As I've said before, there used to be a great newspaper in New York. It was called the "New York Times". I have no idea what the hell happened to it.
From today's obituary for the late Paul Scofield (an actor whose reputation towered over Olivier, Gielgud, and Richardson in their prime):
He received his secondary education at Varndean School in nearby Brighton and, at 13, made his debut as Juliet in “Romeo and Juliet” on the school stage. “I had to wear an embarrassing blond wig,” he said. “But it was a turning point, because thenceforward there was nothing else I wanted to do.”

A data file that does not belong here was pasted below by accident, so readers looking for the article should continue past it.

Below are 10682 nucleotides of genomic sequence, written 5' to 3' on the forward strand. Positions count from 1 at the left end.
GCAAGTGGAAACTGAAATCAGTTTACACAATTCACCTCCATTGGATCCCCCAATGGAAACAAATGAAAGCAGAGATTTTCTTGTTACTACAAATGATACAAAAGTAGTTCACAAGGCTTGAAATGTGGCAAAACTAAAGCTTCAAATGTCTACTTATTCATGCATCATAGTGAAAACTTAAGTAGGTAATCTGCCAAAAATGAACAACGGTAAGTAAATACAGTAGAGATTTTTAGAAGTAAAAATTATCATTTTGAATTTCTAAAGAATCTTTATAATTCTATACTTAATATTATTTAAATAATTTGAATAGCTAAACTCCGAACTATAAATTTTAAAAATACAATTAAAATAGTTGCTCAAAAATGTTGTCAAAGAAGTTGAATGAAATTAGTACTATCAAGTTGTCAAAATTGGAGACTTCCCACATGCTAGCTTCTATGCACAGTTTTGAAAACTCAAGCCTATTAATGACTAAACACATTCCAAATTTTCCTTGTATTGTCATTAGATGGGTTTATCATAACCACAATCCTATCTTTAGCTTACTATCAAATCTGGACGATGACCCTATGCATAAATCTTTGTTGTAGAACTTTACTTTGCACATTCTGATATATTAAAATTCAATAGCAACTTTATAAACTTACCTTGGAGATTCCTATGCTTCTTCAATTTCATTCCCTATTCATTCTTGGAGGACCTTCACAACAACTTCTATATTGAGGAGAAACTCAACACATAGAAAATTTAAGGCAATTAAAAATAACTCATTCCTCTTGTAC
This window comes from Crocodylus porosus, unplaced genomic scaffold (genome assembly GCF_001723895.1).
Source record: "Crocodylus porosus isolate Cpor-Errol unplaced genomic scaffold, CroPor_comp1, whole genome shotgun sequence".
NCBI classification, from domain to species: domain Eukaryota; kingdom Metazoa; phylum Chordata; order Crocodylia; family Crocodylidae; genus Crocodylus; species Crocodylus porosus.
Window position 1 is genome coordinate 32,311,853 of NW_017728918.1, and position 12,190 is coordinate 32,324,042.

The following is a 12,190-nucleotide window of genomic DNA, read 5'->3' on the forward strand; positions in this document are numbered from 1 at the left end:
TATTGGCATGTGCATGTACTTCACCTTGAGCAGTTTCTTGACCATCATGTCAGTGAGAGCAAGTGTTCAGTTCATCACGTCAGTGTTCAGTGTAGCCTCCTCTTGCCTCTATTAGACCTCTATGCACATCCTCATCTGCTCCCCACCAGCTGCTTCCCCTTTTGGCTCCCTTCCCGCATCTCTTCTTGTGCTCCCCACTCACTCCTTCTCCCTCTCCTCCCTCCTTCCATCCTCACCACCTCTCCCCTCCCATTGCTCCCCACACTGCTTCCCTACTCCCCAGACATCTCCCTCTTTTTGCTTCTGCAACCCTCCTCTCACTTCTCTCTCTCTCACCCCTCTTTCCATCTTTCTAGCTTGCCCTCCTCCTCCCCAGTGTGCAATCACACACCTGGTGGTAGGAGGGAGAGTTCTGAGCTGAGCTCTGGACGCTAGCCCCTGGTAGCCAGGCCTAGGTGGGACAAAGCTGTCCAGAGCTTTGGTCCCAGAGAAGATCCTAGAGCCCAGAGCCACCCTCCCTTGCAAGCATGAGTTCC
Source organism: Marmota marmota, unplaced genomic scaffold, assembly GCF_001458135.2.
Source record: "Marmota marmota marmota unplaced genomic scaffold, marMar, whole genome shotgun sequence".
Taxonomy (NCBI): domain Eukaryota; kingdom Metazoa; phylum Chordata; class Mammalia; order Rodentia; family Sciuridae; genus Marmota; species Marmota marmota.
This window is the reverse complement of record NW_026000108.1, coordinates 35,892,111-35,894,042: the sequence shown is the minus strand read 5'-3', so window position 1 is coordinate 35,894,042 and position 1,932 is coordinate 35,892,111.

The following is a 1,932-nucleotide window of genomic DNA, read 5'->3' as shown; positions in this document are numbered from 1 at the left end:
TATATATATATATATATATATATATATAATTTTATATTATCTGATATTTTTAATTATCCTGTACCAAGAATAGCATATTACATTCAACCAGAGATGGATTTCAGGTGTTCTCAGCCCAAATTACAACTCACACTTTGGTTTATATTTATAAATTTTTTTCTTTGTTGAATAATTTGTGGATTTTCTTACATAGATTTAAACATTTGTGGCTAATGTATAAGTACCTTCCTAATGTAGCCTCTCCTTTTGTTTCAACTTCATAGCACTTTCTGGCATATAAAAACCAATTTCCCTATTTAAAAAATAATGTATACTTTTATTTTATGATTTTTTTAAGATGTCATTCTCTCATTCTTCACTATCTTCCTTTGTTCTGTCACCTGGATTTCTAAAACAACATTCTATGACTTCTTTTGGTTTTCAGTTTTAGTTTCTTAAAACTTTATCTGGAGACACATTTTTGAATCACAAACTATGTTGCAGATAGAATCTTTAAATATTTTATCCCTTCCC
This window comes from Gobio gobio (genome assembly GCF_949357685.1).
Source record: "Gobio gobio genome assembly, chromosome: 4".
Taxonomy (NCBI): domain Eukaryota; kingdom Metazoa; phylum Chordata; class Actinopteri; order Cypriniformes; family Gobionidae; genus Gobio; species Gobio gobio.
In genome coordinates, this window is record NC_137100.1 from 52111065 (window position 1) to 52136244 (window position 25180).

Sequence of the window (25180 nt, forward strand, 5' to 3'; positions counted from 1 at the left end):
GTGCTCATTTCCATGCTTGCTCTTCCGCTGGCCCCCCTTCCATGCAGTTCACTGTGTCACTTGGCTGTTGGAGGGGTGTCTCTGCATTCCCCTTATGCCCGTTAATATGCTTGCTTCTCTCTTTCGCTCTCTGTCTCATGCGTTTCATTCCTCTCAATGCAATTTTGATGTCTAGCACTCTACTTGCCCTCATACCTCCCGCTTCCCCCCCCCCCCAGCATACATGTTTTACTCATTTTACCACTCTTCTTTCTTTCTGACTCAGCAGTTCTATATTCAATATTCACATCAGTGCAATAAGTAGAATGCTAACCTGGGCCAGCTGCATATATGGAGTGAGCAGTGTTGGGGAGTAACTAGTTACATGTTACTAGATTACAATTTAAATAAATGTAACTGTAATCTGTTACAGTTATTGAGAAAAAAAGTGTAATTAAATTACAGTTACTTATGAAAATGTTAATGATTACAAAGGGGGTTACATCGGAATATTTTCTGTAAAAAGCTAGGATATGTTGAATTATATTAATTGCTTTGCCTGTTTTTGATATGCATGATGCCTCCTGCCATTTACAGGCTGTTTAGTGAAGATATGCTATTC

One might get the impression, from the context of this quote, that Scofield decided not to take any more roles after his fiasco as Juliet. One would be wrong, of course, since Scofield illuminated the screens and stage for decades after his teenage debut. I don't know who to blame this ambiguity on; I suppose I should blame Mr. Scofield, but I'm generally not one to speak ill of the dead.
So it's the Times's fault.
And there's more.